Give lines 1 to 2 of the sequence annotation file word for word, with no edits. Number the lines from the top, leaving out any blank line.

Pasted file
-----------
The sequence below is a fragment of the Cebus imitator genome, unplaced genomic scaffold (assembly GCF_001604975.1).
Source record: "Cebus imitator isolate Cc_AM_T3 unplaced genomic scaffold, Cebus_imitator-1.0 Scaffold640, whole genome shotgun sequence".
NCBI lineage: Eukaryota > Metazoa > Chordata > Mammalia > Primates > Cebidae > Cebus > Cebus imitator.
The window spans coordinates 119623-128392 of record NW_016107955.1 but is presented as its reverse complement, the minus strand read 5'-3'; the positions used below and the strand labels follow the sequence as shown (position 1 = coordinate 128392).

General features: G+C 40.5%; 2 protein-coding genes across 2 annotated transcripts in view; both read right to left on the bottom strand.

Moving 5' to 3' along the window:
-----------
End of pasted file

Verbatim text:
The sequence below is a fragment of the Cebus imitator genome, unplaced genomic scaffold (assembly GCF_001604975.1).
Source record: "Cebus imitator isolate Cc_AM_T3 unplaced genomic scaffold, Cebus_imitator-1.0 Scaffold640, whole genome shotgun sequence".